Diabetes rivalries get more complicated with new FDA warning on J&J's Invokana

SGLT2 drugs recently looked as though they might get a classwide boost when partners Eli Lilly ($LLY) and Boehringer Ingelheim announced a cardiac benefit for their entrant, Jardiance. But just a few weeks later, the FDA has handed Johnson & Johnson ($JNJ) a safety setback that could give its SGLT2 rivals an advantage.

U.S. regulators have strengthened the warning on the New Jersey pharma giant's Invokana and its metformin combo med Invokamet, adding information about bone mineral density and an increased risk of bone fractures, they said late last week. They've also revised the "Adverse Reactions" section on both drugs' labels.  

It's a setback for Invokana, which has been posting some serious growth as of late. Last quarter, sales of the pair more than doubled to $318 million despite newer competition from Jardiance, the BI/Lilly therapy, and AstraZeneca's ($AZN) Farxiga. And it's a warning that those competitors aren't facing.

On the other hand, Jardiance's recent cardiac win could still help out Invokana against other diabetes classes, some analysts have predicted. Late last month, Lilly and Boehringer announced Jardiance had shown it could lower the risk of heart attack, stroke and death from cardiovascular causes. While DPP-4 meds, like Merck's ($MRK) giant Januvia, recently proved they don't pose cardiac risks, Jardiance is the first to display a benefit in cutting down those dangerous conditions.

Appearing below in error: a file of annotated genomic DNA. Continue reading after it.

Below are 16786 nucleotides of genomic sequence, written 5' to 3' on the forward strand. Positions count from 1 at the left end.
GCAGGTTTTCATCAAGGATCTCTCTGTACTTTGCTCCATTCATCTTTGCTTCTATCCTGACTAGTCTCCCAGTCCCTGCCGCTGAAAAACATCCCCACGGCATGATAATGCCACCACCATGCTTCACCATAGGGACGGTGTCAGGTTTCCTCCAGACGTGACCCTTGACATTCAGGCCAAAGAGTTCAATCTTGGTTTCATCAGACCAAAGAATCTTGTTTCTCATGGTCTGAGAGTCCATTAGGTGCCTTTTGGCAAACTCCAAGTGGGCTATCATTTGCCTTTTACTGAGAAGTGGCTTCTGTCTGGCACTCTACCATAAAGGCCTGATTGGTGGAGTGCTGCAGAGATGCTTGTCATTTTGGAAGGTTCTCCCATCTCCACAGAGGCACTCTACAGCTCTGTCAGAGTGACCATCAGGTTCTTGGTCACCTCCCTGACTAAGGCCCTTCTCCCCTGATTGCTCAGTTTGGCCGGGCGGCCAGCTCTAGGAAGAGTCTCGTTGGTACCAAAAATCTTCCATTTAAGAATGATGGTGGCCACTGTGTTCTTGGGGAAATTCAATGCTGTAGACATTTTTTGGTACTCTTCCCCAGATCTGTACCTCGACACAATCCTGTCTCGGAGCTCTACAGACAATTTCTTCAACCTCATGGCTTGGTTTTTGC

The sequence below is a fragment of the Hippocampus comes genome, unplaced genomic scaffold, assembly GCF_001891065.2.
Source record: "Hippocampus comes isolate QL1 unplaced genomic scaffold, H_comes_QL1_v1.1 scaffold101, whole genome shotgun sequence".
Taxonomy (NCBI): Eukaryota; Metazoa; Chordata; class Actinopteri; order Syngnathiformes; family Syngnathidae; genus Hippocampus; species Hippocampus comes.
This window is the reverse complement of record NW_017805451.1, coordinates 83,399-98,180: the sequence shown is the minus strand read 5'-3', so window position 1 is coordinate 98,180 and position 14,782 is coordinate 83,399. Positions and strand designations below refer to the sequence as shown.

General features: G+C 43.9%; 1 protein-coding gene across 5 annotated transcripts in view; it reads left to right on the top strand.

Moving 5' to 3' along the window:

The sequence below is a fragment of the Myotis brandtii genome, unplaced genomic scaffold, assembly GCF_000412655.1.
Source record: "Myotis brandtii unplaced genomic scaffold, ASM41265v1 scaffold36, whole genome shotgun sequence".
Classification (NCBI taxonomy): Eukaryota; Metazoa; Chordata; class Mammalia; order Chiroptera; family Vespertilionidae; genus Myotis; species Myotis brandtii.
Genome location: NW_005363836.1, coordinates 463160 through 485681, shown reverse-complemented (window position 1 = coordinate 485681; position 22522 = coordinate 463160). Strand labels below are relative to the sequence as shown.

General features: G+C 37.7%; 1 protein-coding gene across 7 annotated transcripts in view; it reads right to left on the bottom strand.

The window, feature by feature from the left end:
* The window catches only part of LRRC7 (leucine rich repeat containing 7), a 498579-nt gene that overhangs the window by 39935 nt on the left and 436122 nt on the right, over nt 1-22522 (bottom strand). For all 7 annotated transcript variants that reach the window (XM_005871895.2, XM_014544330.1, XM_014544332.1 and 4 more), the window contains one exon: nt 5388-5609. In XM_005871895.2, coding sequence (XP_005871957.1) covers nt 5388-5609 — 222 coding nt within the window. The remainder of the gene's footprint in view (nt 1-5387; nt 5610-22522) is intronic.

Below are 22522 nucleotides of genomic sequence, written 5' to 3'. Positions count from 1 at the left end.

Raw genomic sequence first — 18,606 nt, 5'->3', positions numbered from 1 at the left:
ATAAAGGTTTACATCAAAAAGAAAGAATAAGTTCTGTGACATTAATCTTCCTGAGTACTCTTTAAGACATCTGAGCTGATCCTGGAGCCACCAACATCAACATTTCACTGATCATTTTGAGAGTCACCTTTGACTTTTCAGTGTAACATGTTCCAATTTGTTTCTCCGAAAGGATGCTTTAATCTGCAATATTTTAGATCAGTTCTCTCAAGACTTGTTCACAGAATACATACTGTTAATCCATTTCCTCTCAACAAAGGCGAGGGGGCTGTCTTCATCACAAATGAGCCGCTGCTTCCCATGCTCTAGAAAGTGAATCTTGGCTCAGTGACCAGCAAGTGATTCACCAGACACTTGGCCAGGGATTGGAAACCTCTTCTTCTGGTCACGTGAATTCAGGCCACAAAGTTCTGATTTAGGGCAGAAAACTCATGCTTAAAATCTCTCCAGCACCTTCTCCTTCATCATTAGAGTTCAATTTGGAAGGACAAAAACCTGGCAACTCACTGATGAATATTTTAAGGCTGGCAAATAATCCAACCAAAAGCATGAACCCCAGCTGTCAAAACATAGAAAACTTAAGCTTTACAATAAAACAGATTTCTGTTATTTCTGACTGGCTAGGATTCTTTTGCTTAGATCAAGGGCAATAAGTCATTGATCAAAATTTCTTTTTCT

DPP-4s come with their own concerns, too. A couple of weeks back, the FDA issued a warning that the class could cause "severe and disabling" joint pain and added the warning to the official labels of all of its members.

So will the various safety worries and benefits vault one class of diabetes meds high enough to squeeze out another? Not likely, according to some industry-watchers. As Peter Stein, Merck's VP of clinical research in diabetes and endocrinology, told FiercePharma earlier this month, "we individualize therapy" in diabetes.

"It's not a one-size-fits-all situation. I'm going to reach for certain drugs for certain patients."

Bernstein's Tim Anderson recently pointed out in a note to clients that prescribers could start embracing DPP-4/SGLT2 combos, too. That would help Januvia, for one, stay in "reasonable shape" in the face of potentially better-for-the-heart competition from Jardiance.

- read the FDA announcement

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